Friendship sometimes does have its value beyond getting a drink together and reminiscing about old times. For four couples from Austin, Texas, who have known each other for over 20 years, this intangible value translated to a whole new weekend getaway project. Their fascinating endeavor was hatched when the friends went on a vacation in Llano, which is located along the Llano River west of Austin. And as destiny has a tendency to reserve surprises for us; they were immediately enticed by the secluded prospect of the land, and purchased the strip after a month later.
Of course, all of these entailed the easy part; the hard part came when they decided to transform the parcel of the ‘wildly’ paradisiacal land into their sheltered spot of solitude and relaxation. Fortunately, architect Matt Garcia stepped into the picture, and their collaborative effort resulted in a remarkable network of private cabins and common spaces.
The specific orientation of these cabins were adapted to primarily achieve two purposes – to endow a sense of privacy to the inhabitants and to maximize the gorgeous viewpoints from these individual spots. Such directional attributes also complements the spatial scope of the plot, with each cabin accounting for 350 sq ft (and built with a cost of around $40,000). These four shelters are further bolstered by a 1,500 sq ft common area, which houses the large kitchen and an entertainment room.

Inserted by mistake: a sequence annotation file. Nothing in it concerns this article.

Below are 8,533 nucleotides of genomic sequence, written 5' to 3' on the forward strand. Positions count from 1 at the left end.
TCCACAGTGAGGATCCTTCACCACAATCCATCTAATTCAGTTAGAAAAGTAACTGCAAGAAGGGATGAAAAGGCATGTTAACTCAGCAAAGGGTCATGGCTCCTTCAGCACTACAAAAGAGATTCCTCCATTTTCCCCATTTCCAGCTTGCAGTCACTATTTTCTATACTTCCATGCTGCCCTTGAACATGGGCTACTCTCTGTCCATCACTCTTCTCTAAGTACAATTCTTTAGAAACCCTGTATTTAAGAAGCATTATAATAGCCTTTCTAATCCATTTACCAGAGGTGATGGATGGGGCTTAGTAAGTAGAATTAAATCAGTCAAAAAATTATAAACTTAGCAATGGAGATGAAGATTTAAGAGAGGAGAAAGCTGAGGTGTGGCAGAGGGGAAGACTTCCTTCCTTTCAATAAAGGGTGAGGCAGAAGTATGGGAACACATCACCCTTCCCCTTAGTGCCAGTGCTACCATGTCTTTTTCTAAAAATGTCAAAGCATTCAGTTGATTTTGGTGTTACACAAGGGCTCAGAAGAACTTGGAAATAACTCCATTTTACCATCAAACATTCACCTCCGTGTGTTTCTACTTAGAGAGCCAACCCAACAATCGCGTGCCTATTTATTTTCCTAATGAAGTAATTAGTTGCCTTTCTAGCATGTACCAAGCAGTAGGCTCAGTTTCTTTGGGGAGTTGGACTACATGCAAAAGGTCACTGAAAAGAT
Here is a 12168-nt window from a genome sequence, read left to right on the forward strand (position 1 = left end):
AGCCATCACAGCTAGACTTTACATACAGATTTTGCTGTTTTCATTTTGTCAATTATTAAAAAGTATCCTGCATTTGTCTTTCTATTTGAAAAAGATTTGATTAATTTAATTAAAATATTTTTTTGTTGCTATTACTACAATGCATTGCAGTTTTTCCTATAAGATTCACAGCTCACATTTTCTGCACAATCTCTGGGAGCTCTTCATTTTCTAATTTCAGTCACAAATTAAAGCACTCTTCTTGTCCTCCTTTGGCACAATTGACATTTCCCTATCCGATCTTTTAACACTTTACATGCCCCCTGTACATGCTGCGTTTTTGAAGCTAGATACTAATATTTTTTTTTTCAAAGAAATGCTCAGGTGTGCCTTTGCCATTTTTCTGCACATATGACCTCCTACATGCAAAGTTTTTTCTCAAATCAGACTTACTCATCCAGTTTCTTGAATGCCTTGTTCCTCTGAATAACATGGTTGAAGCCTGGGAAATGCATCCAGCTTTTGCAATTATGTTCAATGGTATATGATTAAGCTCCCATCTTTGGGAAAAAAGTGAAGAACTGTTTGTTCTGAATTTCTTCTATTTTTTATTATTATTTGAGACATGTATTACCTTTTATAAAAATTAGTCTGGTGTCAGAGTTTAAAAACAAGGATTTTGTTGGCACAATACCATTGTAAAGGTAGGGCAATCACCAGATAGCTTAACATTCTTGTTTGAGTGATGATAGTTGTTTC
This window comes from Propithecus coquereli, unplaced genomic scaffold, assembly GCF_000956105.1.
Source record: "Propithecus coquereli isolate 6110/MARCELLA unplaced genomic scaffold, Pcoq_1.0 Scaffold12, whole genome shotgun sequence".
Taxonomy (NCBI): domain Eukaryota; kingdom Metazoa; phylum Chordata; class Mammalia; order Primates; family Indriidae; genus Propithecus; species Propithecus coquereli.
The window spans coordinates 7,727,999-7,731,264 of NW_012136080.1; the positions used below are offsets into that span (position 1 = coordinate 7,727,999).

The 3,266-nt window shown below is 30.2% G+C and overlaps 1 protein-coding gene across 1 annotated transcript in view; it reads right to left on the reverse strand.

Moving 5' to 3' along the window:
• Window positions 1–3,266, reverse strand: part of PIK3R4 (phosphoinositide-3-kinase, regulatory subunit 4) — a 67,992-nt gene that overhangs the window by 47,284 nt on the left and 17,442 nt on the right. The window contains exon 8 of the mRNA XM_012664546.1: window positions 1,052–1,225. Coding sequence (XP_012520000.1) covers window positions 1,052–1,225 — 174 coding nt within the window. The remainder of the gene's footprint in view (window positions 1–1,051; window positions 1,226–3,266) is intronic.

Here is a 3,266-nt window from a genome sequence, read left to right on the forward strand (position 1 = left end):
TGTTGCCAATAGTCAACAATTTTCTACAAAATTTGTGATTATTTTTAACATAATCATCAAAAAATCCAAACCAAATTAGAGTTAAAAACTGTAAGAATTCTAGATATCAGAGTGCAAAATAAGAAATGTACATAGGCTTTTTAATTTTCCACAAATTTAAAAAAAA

However, beyond the essence of privacy and landscape denominations, it is the level of energy efficiency that has really tickled our fancy. As we can make out from the images, the exterior of the cabins exhibit corrugated steel linings with high reflective quality and low maintenance requirement. On the other hand, the interiors provide the inhabitants with the contrast of ‘warm’ grained plywood and simply poured concrete floors.
These passive, low impact architectural techniques are accompanied by the usage of spray foam insulation, thermally broken windows and Energy Star appliances. And finally, to notch it up on the self-sustaining ambit, each shelter structure also boasts of its very own rainwater collection tank.